I’ve been trying to come up with a good word to describe what the world feels like right now. “Eerie,” is one I thought of. Others are “volatile,” “scary,” and “on edge.”

How else do you describe a world in which a year’s worth of bad news is happening every week?

You know the kinds of things I’m talking about: the war in Europe, the billion-dollar storms, the 400-point Dow swings, pandemic, inflation, civil discord, terrible school shootings and other violence.

We’ve had more of that in the last few years than we’ve ever had. We also, as the result of all the turmoil, have more collective anxiety.

That’s the bad news.

The good news, those of us who do business continuity for a living are in the fortunate position of being able to do more than worry. Our knowledge and skills are uniquely suited to this moment.

Over the past few weeks, I’ve been thinking about what it means to work in BC during in troubled times. Here are four things that strike me as being particularly interesting about being a BC professional when the world seems to be going haywire.

First, people return your phone calls. I’m speaking figuratively but you know what I mean. Suddenly business continuity has become top of mind for people who don’t usually think that much about it. We saw this during the beginning of the pandemic, and it surged again with the outbreak of the war in Ukraine and the resulting disruptions. When bad things seem to be happening all the time, even many executives who are not big on preparedness start coming around to the idea that maybe they should get serious about resiliency. If I can speak on behalf of the profession, I have to admit this is a pleasant change.

Second, the core job we have always done—of identifying likely risks and putting resiliency plans in place to mitigate them—has become more challenging than ever. The degree of difficulty in our profession is going up. The possible threats are multiplying, and many of the things we have to plan for today would have been unimaginable a few years ago. Meanwhile, the need for us to do our jobs well has become greater than ever. In a multi-hazard environment, the margin for error in our resiliency planning shrinks toward zero. At a time like this, we should be ready to give our very best.

The third notable thing about doing BC now is that the current turmoil amounts to a significant opportunity. Because organizations today are so worried about risks, they are more open than usual to making changes. What is the biggest change most of us would like to see at our organizations in terms of business continuity? It’s for them to make resiliency thinking and practices part of the company culture. (As you know, too many companies look at BC as an obligation imposed on them by functional outsiders.) If the current situation can help us move closer to the goal of making BC part of every organization’s culture, that would be a significant silver lining.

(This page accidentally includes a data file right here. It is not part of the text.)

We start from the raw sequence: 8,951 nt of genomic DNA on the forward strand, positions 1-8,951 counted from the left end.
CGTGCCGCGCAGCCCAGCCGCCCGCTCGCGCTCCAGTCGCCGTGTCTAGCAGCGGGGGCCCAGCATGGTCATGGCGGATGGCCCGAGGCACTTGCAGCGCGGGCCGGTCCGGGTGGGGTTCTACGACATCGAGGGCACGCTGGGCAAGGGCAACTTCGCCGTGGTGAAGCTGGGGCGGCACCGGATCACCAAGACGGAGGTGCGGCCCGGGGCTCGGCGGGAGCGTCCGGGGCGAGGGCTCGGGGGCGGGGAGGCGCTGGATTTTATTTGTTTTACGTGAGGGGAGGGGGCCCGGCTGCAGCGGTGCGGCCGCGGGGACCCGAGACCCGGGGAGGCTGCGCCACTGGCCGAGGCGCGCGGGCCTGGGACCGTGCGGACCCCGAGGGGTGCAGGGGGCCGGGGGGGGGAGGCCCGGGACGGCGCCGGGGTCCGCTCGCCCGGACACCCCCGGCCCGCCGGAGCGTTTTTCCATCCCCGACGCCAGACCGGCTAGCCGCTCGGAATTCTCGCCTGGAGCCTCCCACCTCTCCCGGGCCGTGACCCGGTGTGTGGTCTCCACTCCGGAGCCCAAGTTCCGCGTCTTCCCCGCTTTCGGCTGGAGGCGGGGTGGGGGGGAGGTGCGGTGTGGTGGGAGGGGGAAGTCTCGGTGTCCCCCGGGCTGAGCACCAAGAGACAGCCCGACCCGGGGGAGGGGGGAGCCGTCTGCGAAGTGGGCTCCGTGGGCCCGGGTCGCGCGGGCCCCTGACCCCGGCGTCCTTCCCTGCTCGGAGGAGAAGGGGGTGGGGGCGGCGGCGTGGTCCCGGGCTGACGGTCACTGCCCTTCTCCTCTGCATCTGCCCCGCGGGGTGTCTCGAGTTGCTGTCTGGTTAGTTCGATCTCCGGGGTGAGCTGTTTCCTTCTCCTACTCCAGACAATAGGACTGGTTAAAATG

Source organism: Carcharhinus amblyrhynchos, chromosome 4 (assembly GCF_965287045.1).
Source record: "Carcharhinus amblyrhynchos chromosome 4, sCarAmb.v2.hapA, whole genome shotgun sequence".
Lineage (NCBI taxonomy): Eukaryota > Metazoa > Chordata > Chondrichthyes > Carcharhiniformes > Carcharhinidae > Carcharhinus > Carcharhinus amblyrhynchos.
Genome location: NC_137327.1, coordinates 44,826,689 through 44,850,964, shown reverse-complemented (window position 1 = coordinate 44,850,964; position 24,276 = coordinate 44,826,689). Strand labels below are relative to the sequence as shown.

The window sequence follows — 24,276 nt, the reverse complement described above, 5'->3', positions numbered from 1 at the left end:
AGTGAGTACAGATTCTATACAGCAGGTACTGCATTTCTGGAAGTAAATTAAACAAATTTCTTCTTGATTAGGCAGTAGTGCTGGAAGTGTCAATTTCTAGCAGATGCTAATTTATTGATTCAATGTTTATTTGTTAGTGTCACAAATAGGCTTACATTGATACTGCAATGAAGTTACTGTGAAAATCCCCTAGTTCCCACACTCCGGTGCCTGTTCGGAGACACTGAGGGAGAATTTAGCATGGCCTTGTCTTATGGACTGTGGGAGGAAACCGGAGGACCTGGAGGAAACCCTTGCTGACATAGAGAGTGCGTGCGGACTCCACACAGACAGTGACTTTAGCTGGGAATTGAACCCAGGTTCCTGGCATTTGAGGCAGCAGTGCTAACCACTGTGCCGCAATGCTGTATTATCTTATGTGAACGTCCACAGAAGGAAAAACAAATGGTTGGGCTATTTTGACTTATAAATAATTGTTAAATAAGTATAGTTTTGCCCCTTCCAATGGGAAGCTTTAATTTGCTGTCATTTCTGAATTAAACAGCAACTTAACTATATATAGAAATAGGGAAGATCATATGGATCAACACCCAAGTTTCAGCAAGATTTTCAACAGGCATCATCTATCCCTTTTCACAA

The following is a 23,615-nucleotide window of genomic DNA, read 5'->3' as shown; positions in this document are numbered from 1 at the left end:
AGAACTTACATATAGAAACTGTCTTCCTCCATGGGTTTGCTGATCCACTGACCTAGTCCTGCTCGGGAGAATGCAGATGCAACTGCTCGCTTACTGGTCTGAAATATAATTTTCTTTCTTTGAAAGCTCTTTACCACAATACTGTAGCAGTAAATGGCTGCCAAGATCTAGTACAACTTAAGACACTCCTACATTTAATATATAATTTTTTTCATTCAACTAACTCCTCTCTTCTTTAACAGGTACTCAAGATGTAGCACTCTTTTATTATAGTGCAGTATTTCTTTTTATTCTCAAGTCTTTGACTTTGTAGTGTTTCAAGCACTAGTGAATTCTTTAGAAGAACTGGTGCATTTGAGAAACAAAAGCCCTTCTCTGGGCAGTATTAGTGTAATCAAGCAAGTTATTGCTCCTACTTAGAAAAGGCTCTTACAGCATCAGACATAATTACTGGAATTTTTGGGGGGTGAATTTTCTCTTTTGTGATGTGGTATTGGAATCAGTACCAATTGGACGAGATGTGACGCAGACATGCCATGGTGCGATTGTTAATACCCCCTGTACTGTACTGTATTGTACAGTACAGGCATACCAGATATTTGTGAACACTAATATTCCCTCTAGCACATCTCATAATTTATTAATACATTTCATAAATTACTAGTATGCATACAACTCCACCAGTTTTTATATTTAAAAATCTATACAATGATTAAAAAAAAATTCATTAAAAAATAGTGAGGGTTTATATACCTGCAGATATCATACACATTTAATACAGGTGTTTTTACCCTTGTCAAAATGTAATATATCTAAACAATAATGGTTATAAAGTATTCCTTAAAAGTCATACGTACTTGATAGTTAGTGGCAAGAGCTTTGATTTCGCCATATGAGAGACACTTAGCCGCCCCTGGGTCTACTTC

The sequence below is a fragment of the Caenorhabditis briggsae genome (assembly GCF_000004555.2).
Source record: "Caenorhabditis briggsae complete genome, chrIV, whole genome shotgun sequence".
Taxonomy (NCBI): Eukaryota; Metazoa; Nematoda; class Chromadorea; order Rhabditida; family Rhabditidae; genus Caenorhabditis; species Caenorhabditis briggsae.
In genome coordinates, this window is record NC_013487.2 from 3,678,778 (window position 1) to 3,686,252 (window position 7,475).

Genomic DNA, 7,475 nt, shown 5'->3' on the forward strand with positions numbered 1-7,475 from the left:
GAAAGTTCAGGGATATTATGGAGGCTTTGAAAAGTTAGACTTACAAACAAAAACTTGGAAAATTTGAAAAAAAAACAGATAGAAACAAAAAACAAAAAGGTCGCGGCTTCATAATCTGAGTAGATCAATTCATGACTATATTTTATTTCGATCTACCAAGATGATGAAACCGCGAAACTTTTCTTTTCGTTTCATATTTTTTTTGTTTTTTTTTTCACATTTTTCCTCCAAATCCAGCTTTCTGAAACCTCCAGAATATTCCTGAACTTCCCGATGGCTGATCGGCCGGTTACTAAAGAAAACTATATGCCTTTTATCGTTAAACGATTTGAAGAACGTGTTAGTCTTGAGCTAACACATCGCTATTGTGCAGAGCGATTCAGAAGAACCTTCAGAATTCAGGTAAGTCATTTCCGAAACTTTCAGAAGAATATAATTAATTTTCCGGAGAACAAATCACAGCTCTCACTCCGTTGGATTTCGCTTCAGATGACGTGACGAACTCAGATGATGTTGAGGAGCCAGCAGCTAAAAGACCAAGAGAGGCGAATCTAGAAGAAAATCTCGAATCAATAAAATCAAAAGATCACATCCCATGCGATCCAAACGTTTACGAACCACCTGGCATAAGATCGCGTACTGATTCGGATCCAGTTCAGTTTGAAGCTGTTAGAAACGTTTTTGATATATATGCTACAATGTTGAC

Finally, we come to the aspect of doing BC in troubled times I think is the most important of all. It’s the demeanor we bring to our jobs and our interactions with our coworkers. As BC professionals, we sometimes tend to emphasize the terrible things that might happen to try to get people to take continuity seriously. In the current environment, everyone who’s paying attention knows bad things can happen. In this world, I think the BC professional can make a real contribution by being a calming voice. In times like these, a good motto for us is, “Keep Calm and Carry On.”

To expand on the point, BC practitioners, in addition to ensuring their organizations are prepared, should let their colleagues know about the steps the organization has taken to protect itself. Provided those preparations are meaningful, their coworkers will be glad to hear about them. Knowing the company is resilient will take a load off their minds regarding the stability of their jobs and livelihood. This will make life better for them and their families and communities. In this overly stressful time, BC practitioners who can legitimately bring down their coworkers’ anxieties will be performing a tremendous service. Doing BC in troubled times means facing an unprecedented challenge. It also represents an unprecedented opportunity to serve.


Bob Arnold

Bob Arnold, MBCI (hon.), is the president of Disaster Recovery Journal.

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